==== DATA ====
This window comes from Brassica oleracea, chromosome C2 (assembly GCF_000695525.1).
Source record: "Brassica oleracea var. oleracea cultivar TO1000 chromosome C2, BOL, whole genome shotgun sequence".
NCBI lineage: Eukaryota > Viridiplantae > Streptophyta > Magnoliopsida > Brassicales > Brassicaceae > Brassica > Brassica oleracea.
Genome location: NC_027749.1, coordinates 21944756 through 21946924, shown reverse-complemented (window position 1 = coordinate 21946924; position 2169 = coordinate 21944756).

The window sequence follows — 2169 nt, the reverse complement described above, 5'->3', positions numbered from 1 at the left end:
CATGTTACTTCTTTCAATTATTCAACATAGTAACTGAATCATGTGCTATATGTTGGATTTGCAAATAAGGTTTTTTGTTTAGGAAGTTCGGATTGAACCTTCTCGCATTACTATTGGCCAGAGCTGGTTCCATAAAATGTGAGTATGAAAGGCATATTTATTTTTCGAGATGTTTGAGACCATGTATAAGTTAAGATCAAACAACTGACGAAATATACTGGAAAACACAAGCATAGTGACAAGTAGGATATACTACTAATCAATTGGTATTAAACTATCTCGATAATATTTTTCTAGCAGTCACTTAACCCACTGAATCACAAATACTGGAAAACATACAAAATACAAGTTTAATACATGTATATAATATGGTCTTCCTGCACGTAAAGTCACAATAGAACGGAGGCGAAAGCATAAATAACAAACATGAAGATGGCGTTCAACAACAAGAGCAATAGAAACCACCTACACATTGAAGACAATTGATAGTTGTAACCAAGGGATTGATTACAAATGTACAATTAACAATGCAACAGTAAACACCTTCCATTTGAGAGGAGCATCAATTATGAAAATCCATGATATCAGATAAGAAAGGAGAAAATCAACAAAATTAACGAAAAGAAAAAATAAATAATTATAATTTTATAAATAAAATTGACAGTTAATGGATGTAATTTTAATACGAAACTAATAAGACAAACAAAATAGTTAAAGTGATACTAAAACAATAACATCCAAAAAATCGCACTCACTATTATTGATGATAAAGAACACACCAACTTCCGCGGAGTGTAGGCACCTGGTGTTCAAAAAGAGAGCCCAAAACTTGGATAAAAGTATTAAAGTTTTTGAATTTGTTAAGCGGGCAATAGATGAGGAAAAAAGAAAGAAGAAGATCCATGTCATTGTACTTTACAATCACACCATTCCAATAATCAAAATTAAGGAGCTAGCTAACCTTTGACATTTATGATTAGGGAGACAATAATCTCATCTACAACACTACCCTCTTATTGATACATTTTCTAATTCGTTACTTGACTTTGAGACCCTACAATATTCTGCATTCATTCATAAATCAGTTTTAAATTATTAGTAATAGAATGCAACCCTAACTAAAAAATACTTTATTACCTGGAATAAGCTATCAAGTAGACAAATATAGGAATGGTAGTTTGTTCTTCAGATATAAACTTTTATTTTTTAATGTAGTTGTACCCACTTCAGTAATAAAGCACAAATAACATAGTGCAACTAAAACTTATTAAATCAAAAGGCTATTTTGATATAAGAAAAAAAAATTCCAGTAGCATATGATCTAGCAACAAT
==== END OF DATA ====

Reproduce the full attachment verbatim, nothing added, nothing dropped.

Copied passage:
This window comes from Brassica oleracea, chromosome C2 (assembly GCF_000695525.1).
Source record: "Brassica oleracea var. oleracea cultivar TO1000 chromosome C2, BOL, whole genome shotgun sequence".
NCBI lineage: Eukaryota > Viridiplantae > Streptophyta > Magnoliopsida > Brassicales > Brassicaceae > Brassica > Brassica oleracea.
Genome location: NC_027749.1, coordinates 21944756 through 21946924, shown reverse-complemented (window position 1 = coordinate 21946924; position 2169 = coordinate 21944756).

The window sequence follows — 2169 nt, the reverse complement described above, 5'->3', positions numbered from 1 at the left end:
CATGTTACTTCTTTCAATTATTCAACATAGTAACTGAATCATGTGCTATATGTTGGATTTGCAAATAAGGTTTTTTGTTTAGGAAGTTCGGATTGAACCTTCTCGCATTACTATTGGCCAGAGCTGGTTCCATAAAATGTGAGTATGAAAGGCATATTTATTTTTCGAGATGTTTGAGACCATGTATAAGTTAAGATCAAACAACTGACGAAATATACTGGAAAACACAAGCATAGTGACAAGTAGGATATACTACTAATCAATTGGTATTAAACTATCTCGATAATATTTTTCTAGCAGTCACTTAACCCACTGAATCACAAATACTGGAAAACATACAAAATACAAGTTTAATACATGTATATAATATGGTCTTCCTGCACGTAAAGTCACAATAGAACGGAGGCGAAAGCATAAATAACAAACATGAAGATGGCGTTCAACAACAAGAGCAATAGAAACCACCTACACATTGAAGACAATTGATAGTTGTAACCAAGGGATTGATTACAAATGTACAATTAACAATGCAACAGTAAACACCTTCCATTTGAGAGGAGCATCAATTATGAAAATCCATGATATCAGATAAGAAAGGAGAAAATCAACAAAATTAACGAAAAGAAAAAATAAATAATTATAATTTTATAAATAAAATTGACAGTTAATGGATGTAATTTTAATACGAAACTAATAAGACAAACAAAATAGTTAAAGTGATACTAAAACAATAACATCCAAAAAATCGCACTCACTATTATTGATGATAAAGAACACACCAACTTCCGCGGAGTGTAGGCACCTGGTGTTCAAAAAGAGAGCCCAAAACTTGGATAAAAGTATTAAAGTTTTTGAATTTGTTAAGCGGGCAATAGATGAGGAAAAAAGAAAGAAGAAGATCCATGTCATTGTACTTTACAATCACACCATTCCAATAATCAAAATTAAGGAGCTAGCTAACCTTTGACATTTATGATTAGGGAGACAATAATCTCATCTACAACACTACCCTCTTATTGATACATTTTCTAATTCGTTACTTGACTTTGAGACCCTACAATATTCTGCATTCATTCATAAATCAGTTTTAAATTATTAGTAATAGAATGCAACCCTAACTAAAAAATACTTTATTACCTGGAATAAGCTATCAAGTAGACAAATATAGGAATGGTAGTTTGTTCTTCAGATATAAACTTTTATTTTTTAATGTAGTTGTACCCACTTCAGTAATAAAGCACAAATAACATAGTGCAACTAAAACTTATTAAATCAAAAGGCTATTTTGATATAAGAAAAAAAAATTCCAGTAGCATATGATCTAGCAACAAT